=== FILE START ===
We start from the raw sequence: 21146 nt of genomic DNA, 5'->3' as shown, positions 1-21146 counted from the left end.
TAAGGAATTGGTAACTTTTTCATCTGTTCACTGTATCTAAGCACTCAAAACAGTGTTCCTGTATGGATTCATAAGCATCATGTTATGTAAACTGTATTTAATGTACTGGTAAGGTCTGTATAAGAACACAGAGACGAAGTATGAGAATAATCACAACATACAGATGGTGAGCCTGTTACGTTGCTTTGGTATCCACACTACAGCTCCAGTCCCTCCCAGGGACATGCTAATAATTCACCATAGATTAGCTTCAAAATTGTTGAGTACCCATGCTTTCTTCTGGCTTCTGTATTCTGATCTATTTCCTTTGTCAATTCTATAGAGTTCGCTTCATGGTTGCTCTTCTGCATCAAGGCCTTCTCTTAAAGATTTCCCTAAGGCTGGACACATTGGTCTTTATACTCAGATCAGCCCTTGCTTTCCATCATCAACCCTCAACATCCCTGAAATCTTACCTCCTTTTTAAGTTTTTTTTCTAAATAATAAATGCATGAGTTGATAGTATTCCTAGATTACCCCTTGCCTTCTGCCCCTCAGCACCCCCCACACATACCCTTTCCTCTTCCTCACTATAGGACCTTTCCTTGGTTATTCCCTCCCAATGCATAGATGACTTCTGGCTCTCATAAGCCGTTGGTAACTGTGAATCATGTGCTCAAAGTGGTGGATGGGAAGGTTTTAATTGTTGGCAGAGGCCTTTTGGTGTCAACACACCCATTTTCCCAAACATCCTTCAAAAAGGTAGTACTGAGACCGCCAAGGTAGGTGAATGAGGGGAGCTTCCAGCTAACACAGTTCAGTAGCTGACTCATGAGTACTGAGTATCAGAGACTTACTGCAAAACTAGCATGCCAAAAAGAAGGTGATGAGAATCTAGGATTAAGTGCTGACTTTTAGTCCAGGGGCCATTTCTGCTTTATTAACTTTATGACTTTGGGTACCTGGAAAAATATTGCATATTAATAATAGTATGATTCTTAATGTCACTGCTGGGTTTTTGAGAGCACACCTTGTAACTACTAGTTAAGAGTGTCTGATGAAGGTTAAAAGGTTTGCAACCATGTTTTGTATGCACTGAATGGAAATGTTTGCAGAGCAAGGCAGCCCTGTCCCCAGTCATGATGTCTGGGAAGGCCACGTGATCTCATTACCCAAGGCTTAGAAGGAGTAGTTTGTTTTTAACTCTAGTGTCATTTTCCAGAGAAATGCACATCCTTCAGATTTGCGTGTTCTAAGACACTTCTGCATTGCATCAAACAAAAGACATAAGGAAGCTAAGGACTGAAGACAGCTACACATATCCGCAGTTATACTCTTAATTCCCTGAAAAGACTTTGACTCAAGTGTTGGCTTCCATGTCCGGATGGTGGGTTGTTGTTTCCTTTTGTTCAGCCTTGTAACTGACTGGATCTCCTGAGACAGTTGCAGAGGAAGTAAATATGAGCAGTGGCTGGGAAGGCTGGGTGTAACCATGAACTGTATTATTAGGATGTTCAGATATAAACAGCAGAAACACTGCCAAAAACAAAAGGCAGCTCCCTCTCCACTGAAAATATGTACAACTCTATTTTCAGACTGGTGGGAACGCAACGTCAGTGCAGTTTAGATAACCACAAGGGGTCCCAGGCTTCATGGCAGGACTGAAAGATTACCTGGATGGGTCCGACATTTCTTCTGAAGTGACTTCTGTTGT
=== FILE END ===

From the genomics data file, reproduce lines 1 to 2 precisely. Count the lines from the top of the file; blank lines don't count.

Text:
We start from the raw sequence: 21146 nt of genomic DNA, 5'->3' as shown, positions 1-21146 counted from the left end.
TAAGGAATTGGTAACTTTTTCATCTGTTCACTGTATCTAAGCACTCAAAACAGTGTTCCTGTATGGATTCATAAGCATCATGTTATGTAAACTGTATTTAATGTACTGGTAAGGTCTGTATAAGAACACAGAGACGAAGTATGAGAATAATCACAACATACAGATGGTGAGCCTGTTACGTTGCTTTGGTATCCACACTACAGCTCCAGTCCCTCCCAGGGACATGCTAATAATTCACCATAGATTAGCTTCAAAATTGTTGAGTACCCATGCTTTCTTCTGGCTTCTGTATTCTGATCTATTTCCTTTGTCAATTCTATAGAGTTCGCTTCATGGTTGCTCTTCTGCATCAAGGCCTTCTCTTAAAGATTTCCCTAAGGCTGGACACATTGGTCTTTATACTCAGATCAGCCCTTGCTTTCCATCATCAACCCTCAACATCCCTGAAATCTTACCTCCTTTTTAAGTTTTTTTTCTAAATAATAAATGCATGAGTTGATAGTATTCCTAGATTACCCCTTGCCTTCTGCCCCTCAGCACCCCCCACACATACCCTTTCCTCTTCCTCACTATAGGACCTTTCCTTGGTTATTCCCTCCCAATGCATAGATGACTTCTGGCTCTCATAAGCCGTTGGTAACTGTGAATCATGTGCTCAAAGTGGTGGATGGGAAGGTTTTAATTGTTGGCAGAGGCCTTTTGGTGTCAACACACCCATTTTCCCAAACATCCTTCAAAAAGGTAGTACTGAGACCGCCAAGGTAGGTGAATGAGGGGAGCTTCCAGCTAACACAGTTCAGTAGCTGACTCATGAGTACTGAGTATCAGAGACTTACTGCAAAACTAGCATGCCAAAAAGAAGGTGATGAGAATCTAGGATTAAGTGCTGACTTTTAGTCCAGGGGCCATTTCTGCTTTATTAACTTTATGACTTTGGGTACCTGGAAAAATATTGCATATTAATAATAGTATGATTCTTAATGTCACTGCTGGGTTTTTGAGAGCACACCTTGTAACTACTAGTTAAGAGTGTCTGATGAAGGTTAAAAGGTTTGCAACCATGTTTTGTATGCACTGAATGGAAATGTTTGCAGAGCAAGGCAGCCCTGTCCCCAGTCATGATGTCTGGGAAGGCCACGTGATCTCATTACCCAAGGCTTAGAAGGAGTAGTTTGTTTTTAACTCTAGTGTCATTTTCCAGAGAAATGCACATCCTTCAGATTTGCGTGTTCTAAGACACTTCTGCATTGCATCAAACAAAAGACATAAGGAAGCTAAGGACTGAAGACAGCTACACATATCCGCAGTTATACTCTTAATTCCCTGAAAAGACTTTGACTCAAGTGTTGGCTTCCATGTCCGGATGGTGGGTTGTTGTTTCCTTTTGTTCAGCCTTGTAACTGACTGGATCTCCTGAGACAGTTGCAGAGGAAGTAAATATGAGCAGTGGCTGGGAAGGCTGGGTGTAACCATGAACTGTATTATTAGGATGTTCAGATATAAACAGCAGAAACACTGCCAAAAACAAAAGGCAGCTCCCTCTCCACTGAAAATATGTACAACTCTATTTTCAGACTGGTGGGAACGCAACGTCAGTGCAGTTTAGATAACCACAAGGGGTCCCAGGCTTCATGGCAGGACTGAAAGATTACCTGGATGGGTCCGACATTTCTTCTGAAGTGACTTCTGTTGT